We are told over and over again that Christianity has shaped our history and our values. Retired high court judge and chair of the Royal Commission into trade union governance and corruption, Dyson Heydon, had this to say on the matter:
“The public voices of modern elites are not humble. They conceive themselves to have entitlements and rights, not blessings. And they do not feel any gratitude to Almighty God for their entitlements and rights.
Now the modern elites – the tyrants of tolerance – in seeking to marginalise or silence Christianity are not only rejecting the cultural tradition of Christianity.
Not only are they rejecting a large part of the entire life and history of the nation – because Christianity is so integrated with the national life and history that to annihilate it is to destroy that national life, which can live only in memory.
They are also rejecting that fundamental part of the Christian tradition which is the source of the modern world and of their own favoured position within it.”
Pardon me? Did this arbiter of the law just say that Christianity confers privilege? Is he asking me to thank God for the workplace entitlements and social advances won by unions and collective action? Is he saying that if I choose not to be a Christian I am destroying our national life?
When Scott Morrison gave his first speech in parliament, he opined that “Australia is not a secular country” quoting a US Senator who said “the Constitution guarantees freedom of religion, not from religion.”
Okay, but does that mean religion should play a role in our politics?
In an interview in 2013, Pope Francis expressed his firm opinion that it should not.
“I say that politics is the most important of the civil activities and has its own field of action, which is not that of religion. Political institutions are secular by definition and operate in independent spheres.”
The Catholic hierarchy has been knocked sideways by the emergence of Pope Francis and his eschewal of their fixation on homosexuality, contraception and abortion.
We have been told by ignorant bigots and politicians who wish to exploit fear for political gain that we are under threat from Islamism but it is actually Christianism that is far more prevalent and detrimental to Australian society.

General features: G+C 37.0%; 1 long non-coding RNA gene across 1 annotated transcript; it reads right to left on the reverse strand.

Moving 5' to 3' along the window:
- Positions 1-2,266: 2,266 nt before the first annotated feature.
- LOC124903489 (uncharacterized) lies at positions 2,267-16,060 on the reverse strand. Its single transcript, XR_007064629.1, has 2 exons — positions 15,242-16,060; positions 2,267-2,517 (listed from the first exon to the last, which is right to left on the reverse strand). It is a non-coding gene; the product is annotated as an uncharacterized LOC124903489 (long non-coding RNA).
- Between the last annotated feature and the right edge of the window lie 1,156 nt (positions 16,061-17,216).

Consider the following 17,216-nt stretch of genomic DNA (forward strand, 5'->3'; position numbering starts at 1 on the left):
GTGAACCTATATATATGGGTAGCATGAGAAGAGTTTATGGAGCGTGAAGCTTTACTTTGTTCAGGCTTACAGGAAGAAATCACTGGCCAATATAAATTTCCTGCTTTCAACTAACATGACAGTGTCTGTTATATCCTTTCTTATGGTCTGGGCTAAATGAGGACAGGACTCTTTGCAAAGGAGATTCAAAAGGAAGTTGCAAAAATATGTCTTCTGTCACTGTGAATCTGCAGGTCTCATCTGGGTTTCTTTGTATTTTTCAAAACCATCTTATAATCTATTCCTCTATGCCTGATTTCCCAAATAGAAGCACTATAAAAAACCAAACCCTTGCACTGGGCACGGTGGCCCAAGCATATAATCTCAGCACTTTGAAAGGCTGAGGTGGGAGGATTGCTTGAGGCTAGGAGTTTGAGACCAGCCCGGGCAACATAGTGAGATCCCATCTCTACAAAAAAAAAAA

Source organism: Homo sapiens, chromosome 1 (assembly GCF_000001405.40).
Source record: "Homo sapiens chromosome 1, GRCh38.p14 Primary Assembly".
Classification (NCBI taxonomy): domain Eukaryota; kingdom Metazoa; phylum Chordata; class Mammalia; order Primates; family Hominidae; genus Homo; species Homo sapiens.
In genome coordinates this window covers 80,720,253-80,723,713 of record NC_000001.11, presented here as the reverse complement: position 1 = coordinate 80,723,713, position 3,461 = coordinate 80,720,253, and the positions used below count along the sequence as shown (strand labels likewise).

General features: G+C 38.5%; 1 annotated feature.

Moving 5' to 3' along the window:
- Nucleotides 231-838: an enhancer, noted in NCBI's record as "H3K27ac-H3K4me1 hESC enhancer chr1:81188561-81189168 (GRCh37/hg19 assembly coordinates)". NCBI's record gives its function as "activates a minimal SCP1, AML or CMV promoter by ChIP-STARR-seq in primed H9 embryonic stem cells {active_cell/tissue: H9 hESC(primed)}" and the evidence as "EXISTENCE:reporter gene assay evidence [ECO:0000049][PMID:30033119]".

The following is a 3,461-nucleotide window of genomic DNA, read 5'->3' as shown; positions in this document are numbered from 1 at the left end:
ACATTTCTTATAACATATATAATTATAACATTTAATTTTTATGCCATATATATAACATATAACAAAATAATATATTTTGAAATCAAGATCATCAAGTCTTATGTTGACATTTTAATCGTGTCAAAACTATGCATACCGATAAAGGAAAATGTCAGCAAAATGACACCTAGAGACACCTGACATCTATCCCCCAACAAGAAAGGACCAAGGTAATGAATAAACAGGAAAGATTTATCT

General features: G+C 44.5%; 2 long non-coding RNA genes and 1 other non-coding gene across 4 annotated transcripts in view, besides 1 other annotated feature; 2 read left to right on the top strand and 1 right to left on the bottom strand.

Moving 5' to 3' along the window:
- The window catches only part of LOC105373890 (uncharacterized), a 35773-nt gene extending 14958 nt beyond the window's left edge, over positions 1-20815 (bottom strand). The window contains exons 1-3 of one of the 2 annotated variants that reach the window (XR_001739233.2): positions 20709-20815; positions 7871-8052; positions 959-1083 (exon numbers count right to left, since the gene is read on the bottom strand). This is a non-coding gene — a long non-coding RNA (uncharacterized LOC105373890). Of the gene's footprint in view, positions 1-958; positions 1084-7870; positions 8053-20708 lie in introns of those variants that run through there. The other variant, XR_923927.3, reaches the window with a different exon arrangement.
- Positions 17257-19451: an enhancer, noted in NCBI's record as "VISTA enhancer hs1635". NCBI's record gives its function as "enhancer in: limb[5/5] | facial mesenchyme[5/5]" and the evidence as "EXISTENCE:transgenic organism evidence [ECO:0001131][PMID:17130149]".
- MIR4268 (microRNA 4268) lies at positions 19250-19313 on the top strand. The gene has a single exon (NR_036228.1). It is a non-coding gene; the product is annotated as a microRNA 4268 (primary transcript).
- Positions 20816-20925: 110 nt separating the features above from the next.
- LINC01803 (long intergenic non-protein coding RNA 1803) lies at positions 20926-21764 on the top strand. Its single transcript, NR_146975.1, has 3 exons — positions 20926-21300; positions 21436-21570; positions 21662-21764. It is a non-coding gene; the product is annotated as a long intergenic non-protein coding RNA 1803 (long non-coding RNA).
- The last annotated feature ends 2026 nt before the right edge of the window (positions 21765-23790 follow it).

Christianism means particular doctrines of Christianity made into a political system for the pursuit of worldly power, to be distinguished from Christianity.
In 2003, blogger Andrew Sullivan wrote “I have a new term for those on the fringes of the religious right who have used the Gospels to perpetuate their own aspirations for power, control and oppression: Christianists. They are as anathema to true Christians as the Islamists are to true Islam.”
Pentacostal leaders, who believe the ascension of Scott Morrison to the top job was divinely inspired, are mobilising to make sure he stays there.
Adam F Thompson from Voice of Fire Ministries said last month, “I really see that the body of Christ is going to have influence in the arena of – the political arena of this nation. [But] if the prime minister right now doesn’t get elected in this next election there’s going to be darkness coming.”
Thompson exhorted the congregation that, if they truly wanted a Pentecostal revival and reformation in Australia, they must mobilise now.
Adrian Beale from Everrest Ministries said “Lord, we pray that the whole of the body of Christ in Australia would grasp the value of what you’ve done, Lord, and get behind our new leader … and that the next election would be won so that godly principles would be put into place, rather than the enemy having his way.”
Warwick Marsh from the Australian Christian Values Institute claimed three days of prayer and fasting had been answered with two miracles – the voting down of the euthanasia in the territories proposal and the rise of Morrison to PM.
“It would seem that this is a direct answer to our prayers, as we prayed against the erosion of our Christian freedoms under the forthcoming Ruddock report.”
No doubt the recent rain will be seen as another miracle in response to Scott’s prayer, though those who were devastated by fierce hailstorms may wish he would tackle climate change instead.
So emboldened are the Christianists that they feel they can dictate to government about the supposed fallacy of global warming.
In October 2010, the Senate’s Environment and Communications Legislation Committee agreed to table a letter from Cardinal Pell which quoted heavily from Ian Plimer’s book Heaven and Earth to claim there were “good reasons for doubting that carbon dioxide causes warmer temperatures”.
In Victoria, 28-year-old Marcus Bastiaan, who has flooded the Victorian Liberal Party with Christian and Mormon recruits, was reportedly planning to seek the party presidency when Michael Kroger steps down next year but announced last month that, due to family illness, he and his wife “have decided to step aside from our key roles in the Liberal Party for the time being”.
According to the Age, “Mr Bastiaan’s faction is confident it holds the numbers to anoint a replacement at the coming assembly meeting.”
While successive governments have endorsed placing religious chaplains in our public schools, Pope Francis condemns proselytism.
“Proselytism is solemn nonsense, it makes no sense. We need to get to know each other, listen to each other and improve our knowledge of the world around us.”
Australia is still secular, but it has a form of secularism where religion is allowed in the public sphere. As long as religion remains one voice among many and one option among many Australia will remain a secular country.
But should the Christianists continue the expansion of their political power, human rights in Australia will come under serious threat.